A string of graduate transfer guards/wings – Drew Barham, Byron Wesley, Jordan Mathews, Geno Crandall, Admon Gilder, Ryan Woolridge – has filled important roles on several of Gonzaga’s best teams.
The newest name on that list is Aaron Cook, a 6-foot-2 guard from Southern Illinois University who announced his commitment to the Zags on Tuesday night.
One of the reasons Cook picked Gonzaga is the program’s successful track record with grad transfers, which is somewhat similar to the Zags’ proven blueprint for developing international big men.
“Definitely,” Cook said in a phone interview Wednesday. “That was one of the first things (Zags assistant) coach (Roger) Powell said to me: ‘We have great success with grad transfers.’ ”
Cook’s attributes – fast, athletic – and style of play – defensive-minded, team-oriented, unselfish – are comparable to Woolridge, the North Texas transfer who handled point guard last season.
“They told me a little bit about him, the same similarities that we have,” Cook said of Woolridge. “I know he had a great impact last year. They were telling me I could have the same impact, that’s what they’re looking for from me.”
Cook entered the transfer portal in late March and heard from more than a dozen schools. The Zags reached out within hours and stayed in touch. Cook’s other finalists were DePaul, Arkansas and Santa Clara.
The NCAA banned in-home and campus recruiting visits because of the coronavirus pandemic, so Cook took virtual tours of Gonzaga’s facilities.
“A lot of it was through FaceTime, going around campus they showed me videos of the facilities,” he said. “I loved it. I knew I would love it before they sent me the videos, being one of the top schools in the nation.
“The biggest thing for me when I committed was I felt like Gonzaga checked all my boxes with what I want to do in basketball and in life. Winning was one of my big boxes, and going somewhere and playing a lot and proving I can play at the highest level.”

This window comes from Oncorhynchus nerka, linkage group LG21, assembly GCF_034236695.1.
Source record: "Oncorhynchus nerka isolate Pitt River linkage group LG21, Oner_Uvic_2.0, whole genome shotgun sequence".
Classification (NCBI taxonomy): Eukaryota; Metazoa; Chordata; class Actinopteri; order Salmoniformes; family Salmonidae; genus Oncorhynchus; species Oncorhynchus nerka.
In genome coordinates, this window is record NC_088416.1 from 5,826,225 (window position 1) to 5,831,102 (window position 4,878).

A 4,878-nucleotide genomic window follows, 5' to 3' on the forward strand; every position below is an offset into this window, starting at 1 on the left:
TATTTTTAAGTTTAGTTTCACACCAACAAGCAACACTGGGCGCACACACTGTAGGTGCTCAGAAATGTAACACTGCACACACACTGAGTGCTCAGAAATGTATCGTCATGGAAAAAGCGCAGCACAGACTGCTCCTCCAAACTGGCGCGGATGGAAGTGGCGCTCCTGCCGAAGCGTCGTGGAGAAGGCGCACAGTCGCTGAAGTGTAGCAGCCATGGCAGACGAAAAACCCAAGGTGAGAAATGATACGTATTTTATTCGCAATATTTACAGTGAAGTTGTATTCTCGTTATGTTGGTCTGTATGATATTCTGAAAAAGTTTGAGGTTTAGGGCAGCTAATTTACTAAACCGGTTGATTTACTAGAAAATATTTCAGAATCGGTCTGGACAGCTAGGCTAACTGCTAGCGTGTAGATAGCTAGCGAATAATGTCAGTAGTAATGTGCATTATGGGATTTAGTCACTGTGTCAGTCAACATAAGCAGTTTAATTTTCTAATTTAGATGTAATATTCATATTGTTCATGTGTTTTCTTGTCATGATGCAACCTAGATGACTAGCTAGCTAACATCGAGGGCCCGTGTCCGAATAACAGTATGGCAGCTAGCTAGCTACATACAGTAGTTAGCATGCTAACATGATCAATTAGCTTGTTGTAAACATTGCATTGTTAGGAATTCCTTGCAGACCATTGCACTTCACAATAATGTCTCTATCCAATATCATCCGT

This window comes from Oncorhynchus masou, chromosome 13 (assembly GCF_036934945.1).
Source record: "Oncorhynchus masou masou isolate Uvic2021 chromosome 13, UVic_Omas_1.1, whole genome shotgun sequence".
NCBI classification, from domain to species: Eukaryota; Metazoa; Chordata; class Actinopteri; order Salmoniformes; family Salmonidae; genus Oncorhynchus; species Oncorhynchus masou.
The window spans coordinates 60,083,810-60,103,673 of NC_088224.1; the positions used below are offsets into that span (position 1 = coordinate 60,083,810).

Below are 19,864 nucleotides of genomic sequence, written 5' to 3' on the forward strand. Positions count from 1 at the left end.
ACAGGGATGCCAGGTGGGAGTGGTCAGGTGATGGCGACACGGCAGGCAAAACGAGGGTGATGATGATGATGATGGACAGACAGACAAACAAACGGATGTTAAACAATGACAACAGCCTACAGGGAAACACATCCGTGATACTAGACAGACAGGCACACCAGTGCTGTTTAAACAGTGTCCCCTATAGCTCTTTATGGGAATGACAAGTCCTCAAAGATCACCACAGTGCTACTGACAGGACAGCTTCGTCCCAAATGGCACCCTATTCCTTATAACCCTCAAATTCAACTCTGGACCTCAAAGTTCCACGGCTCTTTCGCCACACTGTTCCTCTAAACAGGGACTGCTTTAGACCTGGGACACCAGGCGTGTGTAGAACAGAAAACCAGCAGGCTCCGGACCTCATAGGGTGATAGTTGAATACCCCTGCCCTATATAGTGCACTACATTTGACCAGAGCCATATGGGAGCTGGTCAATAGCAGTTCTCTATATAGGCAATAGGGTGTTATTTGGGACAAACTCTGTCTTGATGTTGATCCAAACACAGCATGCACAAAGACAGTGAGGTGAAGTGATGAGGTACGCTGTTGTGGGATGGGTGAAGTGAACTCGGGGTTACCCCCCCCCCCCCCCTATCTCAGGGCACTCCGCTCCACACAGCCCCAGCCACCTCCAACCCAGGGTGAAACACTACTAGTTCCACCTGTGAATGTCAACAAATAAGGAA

Cook checked a lot of the boxes on Gonzaga’s list, too. The Zags needed an experienced ballhandler in addition to rising junior Joel Ayayi and incoming freshman guards Jalen Suggs and Dominick Harris.
Cook played point and shooting guard during his Southern Illinois career. He joins a versatile guard/wing group – senior-to-be Corey Kispert, sophomore Martynas Arlauskas and freshman Julian Strawther – capable of playing multiple positions.
Cook is tied for 10th in SIU history with 138 career steals, despite his senior season lasting just six games due to a broken hand. He had seven steals in a November game against Oakland, one shy of the school record. Cook averaged 30-plus minutes per game in his final 71 games.
“They told me the biggest thing with me coming in is being a ballhandler, handling pressure in full court and with my experience, being a leader,” Cook said. “Defending is something I take pride in. I think that’s what they saw most in me, being a great defender.
Cook averaged 15 points, 3.3 assists, 3.2 steals and 3.0 rebounds in six games last season. The St. Louis native made 55.2% of his field-goal attempts.
“I really like attacking the basket and creating for my teammates,” he said. “I feel I’m more of a facilitator and a leader. I like to score, too, but I feel like my game is more about being a true point guard. I had to score a little more (last season) with some of the new guys and new players adjusting to playing Division I.”
Cook, who has a 3.1 GPA, expects to complete degree requirements in May. He’s majoring in exercise science with a minor in marketing.
He was named to the Missouri Valley Conference Scholar-Athlete second team after his junior season. He was MVC All-Academic second team after his sophomore year.
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